A number of medications have been implicated in the pathogenesis of drug-induced hemolytic anemia. The prior art method for detecting drug-induced hemolytic anemia is limited to the direct "Coombs test" or antiglobulin test. Packman et al., in Williams et al. (eds.) HEMATOLOGY (4th edition, McGraw Hill, 1990) Chapter 69. The direct Coombs tests for the presence of drug-dependent RBC specific antibodies present in a patient's serum by incubating donor erythrocytes with patient serum and drug. Anti-human globulin is added to the reaction, after which agglutination indicates that the presence of drug-dependent antibodies in the patient's serum. Petz et al., Transfusion 32: 202 (1992); Garratty et al., Am. J. Med 58: 398 (1975); Salama et al., Br. J. Haematol. 78: 535 (1991).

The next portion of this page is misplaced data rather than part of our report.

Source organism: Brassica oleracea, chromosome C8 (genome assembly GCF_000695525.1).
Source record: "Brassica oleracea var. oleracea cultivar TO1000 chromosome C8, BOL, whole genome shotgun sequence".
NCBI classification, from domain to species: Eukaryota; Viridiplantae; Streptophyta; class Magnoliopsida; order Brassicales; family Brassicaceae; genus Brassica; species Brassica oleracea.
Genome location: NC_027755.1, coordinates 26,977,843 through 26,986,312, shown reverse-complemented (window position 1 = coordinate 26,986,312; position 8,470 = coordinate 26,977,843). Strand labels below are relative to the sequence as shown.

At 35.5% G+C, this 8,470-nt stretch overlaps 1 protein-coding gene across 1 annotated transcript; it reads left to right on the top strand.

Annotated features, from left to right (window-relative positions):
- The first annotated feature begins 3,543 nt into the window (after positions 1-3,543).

Drugs and other agents that have been implicated, yet not heretofore detected using the available assays as causing drug-dependent antibody-binding to erythrocytes include: tetracycline, carbromal, tolbutamide, chlorpropamide, antazoline, thiopental, tolmetin, probenecid, mesantoin, phenacetin, insecticides, chlorpromazine, melphalan, isoniazid, p-aminosalicylic acid, acetaminophen, thiazides, streptomycin, ibuprofen, triamterene, erythromycin, 5-fluorouracil, nalidixic acid, sulindac, sulfonylurea, warfarin, propanil, diethylstilbestrol, and insulin. Leddy et al., in Williams et al. (eds.) HEMATOLOGY (4th edition, McGraw Hill, 1990). The method of the present invention is capable of detecting the above recited drugs involved in drug-dependent antibody binding to human erythrocytes.